Thursday, March 22, 2012

Monkey Business

I can feel my frustration rising when I read genetic and evolutionary explanations of economic behaviour. Then when the debate around them quickly descends into a fight between left & right (or more specifically in this case between MMTers & Austrians) I despair. Look here for a recent example.

Here's the story we're told;

Homo Sapiens have been around for 200 000 years. For most of this time we were hunter-gatherers. Then about 10 000 years ago we started farming. Now we have the internet.

The earliest timings have been established by our understandings of DNA and maths. The Homo genus itself separated from Chimps 5 million years ago, Gorillas 10 million years ago, and Orangutans 14 million years ago. All of this happened by a process of random genetic mutations in combination with natural selection. And roughly speaking we share 99% of our genes with Chimps, 98% with Gorillas, and 97% with Orangutans.

Furthermore, about 50 000 years ago Homo Sapiens somehow become super-monkeys. The other types of Homo eventually disappeared and we were set on a course to micro-blogging modernity.

The debate is whether we became super-monkeys as a result of nature or nurture or some happy coincidence between them. So white-coated scientists prod monkeys and professors speculate on the musings of geologists and climatologists as a story is created about this gene predisposing us to that behaviour in a particular environment.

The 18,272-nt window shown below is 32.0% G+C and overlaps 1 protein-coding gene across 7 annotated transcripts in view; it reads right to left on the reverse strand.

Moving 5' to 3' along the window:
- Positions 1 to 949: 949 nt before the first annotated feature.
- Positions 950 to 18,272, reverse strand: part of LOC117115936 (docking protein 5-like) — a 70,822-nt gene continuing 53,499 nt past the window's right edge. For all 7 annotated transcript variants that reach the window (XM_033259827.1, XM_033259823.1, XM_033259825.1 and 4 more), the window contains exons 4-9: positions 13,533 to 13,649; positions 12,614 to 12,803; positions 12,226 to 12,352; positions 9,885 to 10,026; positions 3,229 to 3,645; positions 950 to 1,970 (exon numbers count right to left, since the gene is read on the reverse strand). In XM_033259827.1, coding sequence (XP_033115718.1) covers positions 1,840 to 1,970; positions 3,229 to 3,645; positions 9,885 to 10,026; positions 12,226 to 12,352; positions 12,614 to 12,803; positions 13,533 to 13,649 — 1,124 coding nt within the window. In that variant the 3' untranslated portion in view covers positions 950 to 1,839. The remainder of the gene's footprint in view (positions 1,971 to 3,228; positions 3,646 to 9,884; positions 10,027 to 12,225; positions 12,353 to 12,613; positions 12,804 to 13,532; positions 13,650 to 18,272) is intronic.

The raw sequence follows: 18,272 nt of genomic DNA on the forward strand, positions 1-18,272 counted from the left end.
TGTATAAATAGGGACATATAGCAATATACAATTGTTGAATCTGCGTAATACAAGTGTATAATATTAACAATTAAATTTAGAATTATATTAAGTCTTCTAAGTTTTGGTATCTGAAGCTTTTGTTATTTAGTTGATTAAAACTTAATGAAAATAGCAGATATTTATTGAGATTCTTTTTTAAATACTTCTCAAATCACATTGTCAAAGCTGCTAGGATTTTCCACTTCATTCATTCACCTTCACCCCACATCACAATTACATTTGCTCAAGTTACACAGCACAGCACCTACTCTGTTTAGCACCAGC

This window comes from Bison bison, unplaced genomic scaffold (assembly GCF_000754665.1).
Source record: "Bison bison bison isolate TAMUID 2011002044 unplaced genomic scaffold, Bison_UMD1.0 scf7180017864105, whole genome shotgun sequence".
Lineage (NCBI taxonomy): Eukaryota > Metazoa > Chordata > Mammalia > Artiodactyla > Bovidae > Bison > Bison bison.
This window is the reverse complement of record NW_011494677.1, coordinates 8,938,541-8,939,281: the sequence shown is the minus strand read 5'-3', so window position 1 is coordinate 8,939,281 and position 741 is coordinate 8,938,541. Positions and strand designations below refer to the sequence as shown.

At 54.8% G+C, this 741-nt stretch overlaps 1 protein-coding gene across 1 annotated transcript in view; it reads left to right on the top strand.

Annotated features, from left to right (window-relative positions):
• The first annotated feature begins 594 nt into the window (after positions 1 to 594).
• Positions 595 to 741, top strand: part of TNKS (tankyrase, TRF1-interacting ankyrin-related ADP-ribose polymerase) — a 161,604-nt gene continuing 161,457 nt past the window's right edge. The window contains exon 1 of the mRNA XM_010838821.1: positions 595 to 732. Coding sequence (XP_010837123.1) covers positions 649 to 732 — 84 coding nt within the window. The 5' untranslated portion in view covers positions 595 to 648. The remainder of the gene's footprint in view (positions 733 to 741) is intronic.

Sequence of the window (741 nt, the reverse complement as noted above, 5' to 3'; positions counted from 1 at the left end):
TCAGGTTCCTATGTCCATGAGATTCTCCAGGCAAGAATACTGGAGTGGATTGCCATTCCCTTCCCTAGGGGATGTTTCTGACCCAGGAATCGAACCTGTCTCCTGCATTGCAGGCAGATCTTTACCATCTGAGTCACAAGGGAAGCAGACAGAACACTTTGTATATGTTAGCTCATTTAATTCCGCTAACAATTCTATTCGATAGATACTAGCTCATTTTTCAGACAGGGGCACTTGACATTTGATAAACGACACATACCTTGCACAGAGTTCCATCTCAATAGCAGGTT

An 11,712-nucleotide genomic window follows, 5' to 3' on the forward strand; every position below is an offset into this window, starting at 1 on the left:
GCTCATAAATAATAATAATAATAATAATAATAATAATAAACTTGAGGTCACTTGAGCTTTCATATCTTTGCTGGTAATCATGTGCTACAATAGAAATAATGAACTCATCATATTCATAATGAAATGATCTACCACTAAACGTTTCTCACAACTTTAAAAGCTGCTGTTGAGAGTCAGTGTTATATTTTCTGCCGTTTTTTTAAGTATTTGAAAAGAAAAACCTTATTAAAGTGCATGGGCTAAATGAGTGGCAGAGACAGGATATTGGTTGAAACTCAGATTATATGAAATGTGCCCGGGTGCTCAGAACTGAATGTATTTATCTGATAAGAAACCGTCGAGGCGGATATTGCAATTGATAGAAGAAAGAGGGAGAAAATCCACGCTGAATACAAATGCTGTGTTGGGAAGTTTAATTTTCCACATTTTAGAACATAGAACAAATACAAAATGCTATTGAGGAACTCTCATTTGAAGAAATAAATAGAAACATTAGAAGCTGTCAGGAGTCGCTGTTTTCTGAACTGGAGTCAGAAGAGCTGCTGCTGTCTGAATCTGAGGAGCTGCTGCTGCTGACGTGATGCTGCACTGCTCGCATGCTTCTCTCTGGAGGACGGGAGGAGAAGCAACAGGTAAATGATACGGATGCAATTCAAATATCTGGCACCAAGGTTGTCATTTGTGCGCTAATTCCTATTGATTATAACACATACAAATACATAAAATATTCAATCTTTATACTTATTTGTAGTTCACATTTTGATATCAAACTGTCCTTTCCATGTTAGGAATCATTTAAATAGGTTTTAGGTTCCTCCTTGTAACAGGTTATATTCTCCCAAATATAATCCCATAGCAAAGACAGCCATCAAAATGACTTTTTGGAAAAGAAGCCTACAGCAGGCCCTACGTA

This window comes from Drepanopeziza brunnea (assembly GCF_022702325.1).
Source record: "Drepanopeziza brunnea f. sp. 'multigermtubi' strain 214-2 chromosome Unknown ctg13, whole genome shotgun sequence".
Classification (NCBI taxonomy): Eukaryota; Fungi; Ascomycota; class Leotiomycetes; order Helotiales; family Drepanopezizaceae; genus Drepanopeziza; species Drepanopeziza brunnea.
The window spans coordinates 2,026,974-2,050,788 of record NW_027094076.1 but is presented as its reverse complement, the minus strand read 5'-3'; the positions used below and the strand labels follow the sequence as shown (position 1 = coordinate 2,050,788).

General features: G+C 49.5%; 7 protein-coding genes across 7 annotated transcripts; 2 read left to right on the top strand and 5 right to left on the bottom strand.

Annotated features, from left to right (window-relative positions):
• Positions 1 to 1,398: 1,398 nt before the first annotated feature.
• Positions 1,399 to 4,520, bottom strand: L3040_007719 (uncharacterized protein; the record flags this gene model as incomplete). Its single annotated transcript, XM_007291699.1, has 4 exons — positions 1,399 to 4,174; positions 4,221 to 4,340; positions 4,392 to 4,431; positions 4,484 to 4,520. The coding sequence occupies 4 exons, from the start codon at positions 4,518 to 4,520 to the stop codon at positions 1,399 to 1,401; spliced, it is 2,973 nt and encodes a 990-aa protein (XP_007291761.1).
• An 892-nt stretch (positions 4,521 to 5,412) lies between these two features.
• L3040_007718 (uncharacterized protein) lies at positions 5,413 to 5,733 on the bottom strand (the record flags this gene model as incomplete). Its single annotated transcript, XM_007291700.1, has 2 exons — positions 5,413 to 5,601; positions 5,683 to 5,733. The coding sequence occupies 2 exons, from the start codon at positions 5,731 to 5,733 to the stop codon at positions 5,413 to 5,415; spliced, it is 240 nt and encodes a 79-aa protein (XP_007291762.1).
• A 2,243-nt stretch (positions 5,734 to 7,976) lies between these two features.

Don't get me wrong, it's much better to create this story than to just say God done it.

But it's still frustrating.

That's because even when a story of human development can be told that is very convincing and widely accepted - and you may well feel that such a story is told today - the explanation will be split asunder the instant it comes into contact with the social sciences. We may desire monism, but we experience dualism.

So back to where I started. Rather than bringing us together, the story of human development creates a chasm and upon each side a tower of knowledge is constructed. Those in the tower on the right believe that the story told confirms the idea that humans are basically self-interested, those in the tower on the left believe it confirms the idea that humans are basically altruistic. Each side has the strength of consistency, but neither can claim truth while the other exists separately from them. So they throw stones.

We like to look for things that make us different to Chimps and other animals. We think this 'difference' is what makes us Human. Perhaps it's this need for difference that underlies the dualism we experience. I think we'd be better to focus on how the things Chimps do - like fighting and fucking - resonate in the things we do.

I also think that which ever side of the theoretical chasm you're on, you should stop throwing stones and wake up to the idea of ambivalence. Wake up to the knowledge you have of yourself - that central to your nature is your Mind's ability to love and hate something at the same time. It might just be that we can be rational & self-interested AND irrational & altruistic. And if you find this level of self-realisation tricky, read Freud* !

I let someone else make the connection to Money.

"Loving and fighting are the oldest, most exciting (and usually separate) of man’s activities, so that it is perfectly natural to find that payments associated with both are among the earliest forms of money. "

Glyn Davies A History of Money (1994 : p25)

*Civilisation & Its Discontents would be a good starting point.

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